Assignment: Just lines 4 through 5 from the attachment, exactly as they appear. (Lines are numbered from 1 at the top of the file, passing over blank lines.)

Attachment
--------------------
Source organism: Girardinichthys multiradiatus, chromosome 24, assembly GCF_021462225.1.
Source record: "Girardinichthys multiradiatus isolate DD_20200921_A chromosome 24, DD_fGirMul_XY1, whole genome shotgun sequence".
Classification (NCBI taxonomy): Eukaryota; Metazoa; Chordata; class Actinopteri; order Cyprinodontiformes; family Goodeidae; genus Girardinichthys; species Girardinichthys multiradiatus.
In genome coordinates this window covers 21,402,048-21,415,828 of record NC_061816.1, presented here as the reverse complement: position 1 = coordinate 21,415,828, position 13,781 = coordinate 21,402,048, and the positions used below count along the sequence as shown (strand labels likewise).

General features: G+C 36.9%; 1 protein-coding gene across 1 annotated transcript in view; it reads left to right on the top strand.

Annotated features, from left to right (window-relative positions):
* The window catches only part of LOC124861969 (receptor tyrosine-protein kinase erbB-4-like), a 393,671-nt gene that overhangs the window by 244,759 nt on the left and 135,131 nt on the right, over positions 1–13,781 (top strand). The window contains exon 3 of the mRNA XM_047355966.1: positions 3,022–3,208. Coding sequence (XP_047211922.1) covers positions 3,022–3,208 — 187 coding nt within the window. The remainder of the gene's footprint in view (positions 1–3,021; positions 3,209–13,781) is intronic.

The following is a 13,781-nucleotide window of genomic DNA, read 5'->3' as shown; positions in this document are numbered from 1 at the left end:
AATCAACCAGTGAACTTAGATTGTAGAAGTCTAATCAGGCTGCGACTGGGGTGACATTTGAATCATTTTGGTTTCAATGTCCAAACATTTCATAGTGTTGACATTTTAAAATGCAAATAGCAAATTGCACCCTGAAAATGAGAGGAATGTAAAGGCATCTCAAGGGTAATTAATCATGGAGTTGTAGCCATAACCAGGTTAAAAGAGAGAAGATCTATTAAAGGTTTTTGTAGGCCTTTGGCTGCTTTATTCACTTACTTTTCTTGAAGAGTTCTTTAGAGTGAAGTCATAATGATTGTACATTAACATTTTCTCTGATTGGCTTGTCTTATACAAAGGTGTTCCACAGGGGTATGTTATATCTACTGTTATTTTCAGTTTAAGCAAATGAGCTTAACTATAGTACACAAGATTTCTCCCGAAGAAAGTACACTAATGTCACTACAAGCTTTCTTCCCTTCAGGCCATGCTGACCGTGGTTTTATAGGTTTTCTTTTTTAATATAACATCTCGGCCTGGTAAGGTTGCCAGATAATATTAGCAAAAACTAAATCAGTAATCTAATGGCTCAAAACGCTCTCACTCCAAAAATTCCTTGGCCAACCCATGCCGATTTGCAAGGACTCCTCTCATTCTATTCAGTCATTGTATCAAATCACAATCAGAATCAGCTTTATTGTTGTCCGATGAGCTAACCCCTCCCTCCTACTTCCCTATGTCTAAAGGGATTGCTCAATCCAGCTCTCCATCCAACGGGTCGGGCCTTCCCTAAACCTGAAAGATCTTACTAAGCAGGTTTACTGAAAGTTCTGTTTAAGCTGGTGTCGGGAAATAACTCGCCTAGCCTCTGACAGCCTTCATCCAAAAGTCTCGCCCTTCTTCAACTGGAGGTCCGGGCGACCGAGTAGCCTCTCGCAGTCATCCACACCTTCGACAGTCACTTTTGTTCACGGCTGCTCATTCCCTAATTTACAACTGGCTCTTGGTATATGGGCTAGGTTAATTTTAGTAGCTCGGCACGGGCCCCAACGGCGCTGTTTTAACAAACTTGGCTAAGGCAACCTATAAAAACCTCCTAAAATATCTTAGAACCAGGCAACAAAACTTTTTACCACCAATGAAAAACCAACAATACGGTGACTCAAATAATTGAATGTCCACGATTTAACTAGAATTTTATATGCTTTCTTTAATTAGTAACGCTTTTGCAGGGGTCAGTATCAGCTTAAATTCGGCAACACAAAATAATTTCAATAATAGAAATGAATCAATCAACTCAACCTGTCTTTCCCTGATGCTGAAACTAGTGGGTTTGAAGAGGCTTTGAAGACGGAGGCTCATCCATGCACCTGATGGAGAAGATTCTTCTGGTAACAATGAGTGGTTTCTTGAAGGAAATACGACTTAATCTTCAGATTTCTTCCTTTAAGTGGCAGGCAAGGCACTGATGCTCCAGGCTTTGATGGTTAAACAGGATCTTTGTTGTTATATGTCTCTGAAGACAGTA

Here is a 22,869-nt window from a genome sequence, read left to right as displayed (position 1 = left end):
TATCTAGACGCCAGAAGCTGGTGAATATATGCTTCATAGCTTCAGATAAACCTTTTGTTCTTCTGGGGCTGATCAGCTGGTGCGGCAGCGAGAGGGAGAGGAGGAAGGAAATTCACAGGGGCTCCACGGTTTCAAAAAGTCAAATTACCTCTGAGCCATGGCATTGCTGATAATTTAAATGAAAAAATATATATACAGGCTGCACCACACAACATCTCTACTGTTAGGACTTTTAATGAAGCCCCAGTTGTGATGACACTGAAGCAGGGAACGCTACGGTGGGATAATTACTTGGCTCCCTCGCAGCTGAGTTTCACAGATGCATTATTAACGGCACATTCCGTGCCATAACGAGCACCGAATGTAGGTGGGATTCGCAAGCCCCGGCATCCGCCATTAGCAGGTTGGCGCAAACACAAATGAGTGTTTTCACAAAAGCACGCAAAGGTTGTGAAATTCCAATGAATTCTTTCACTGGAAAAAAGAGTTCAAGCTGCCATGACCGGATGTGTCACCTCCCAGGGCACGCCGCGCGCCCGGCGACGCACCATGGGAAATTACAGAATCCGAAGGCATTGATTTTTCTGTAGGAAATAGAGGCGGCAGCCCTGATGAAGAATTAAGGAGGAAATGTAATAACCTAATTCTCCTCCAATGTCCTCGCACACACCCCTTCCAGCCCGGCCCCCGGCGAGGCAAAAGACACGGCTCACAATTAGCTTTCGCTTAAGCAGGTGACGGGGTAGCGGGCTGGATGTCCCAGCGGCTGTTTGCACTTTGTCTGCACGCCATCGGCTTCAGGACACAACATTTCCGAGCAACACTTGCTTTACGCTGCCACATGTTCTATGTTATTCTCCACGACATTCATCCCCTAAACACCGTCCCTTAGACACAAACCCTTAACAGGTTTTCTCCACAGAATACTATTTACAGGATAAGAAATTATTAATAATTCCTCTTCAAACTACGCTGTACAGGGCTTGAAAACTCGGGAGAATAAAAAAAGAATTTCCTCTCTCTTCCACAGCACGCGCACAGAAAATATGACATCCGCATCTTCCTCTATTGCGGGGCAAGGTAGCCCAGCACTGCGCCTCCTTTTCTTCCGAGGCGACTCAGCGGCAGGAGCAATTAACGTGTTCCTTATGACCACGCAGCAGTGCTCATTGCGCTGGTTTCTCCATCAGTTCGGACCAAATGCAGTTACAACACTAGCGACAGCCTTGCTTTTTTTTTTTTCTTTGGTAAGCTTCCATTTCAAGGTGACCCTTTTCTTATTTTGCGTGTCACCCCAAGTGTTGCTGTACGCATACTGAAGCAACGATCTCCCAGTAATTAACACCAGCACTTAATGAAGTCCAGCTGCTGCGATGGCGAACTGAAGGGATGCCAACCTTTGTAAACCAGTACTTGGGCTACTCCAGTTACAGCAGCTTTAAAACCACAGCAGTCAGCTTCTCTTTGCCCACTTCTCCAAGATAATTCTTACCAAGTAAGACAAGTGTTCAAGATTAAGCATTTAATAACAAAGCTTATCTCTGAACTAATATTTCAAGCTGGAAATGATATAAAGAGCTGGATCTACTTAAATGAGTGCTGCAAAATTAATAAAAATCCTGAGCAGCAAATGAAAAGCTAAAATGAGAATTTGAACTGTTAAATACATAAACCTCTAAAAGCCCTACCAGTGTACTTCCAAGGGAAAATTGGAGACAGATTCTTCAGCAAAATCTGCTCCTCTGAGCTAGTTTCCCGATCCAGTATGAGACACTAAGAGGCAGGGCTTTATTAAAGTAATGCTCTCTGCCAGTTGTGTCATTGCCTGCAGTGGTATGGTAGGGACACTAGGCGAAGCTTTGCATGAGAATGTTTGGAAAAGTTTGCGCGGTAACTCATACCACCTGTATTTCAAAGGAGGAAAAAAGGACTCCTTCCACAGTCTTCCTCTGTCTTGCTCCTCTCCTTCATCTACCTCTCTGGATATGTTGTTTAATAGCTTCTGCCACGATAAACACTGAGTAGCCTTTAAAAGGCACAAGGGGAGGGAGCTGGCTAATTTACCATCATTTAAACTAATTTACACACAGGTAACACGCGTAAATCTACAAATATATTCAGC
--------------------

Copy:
In genome coordinates this window covers 21,402,048-21,415,828 of record NC_061816.1, presented here as the reverse complement: position 1 = coordinate 21,415,828, position 13,781 = coordinate 21,402,048, and the positions used below count along the sequence as shown (strand labels likewise).

General features: G+C 36.9%; 1 protein-coding gene across 1 annotated transcript in view; it reads left to right on the top strand.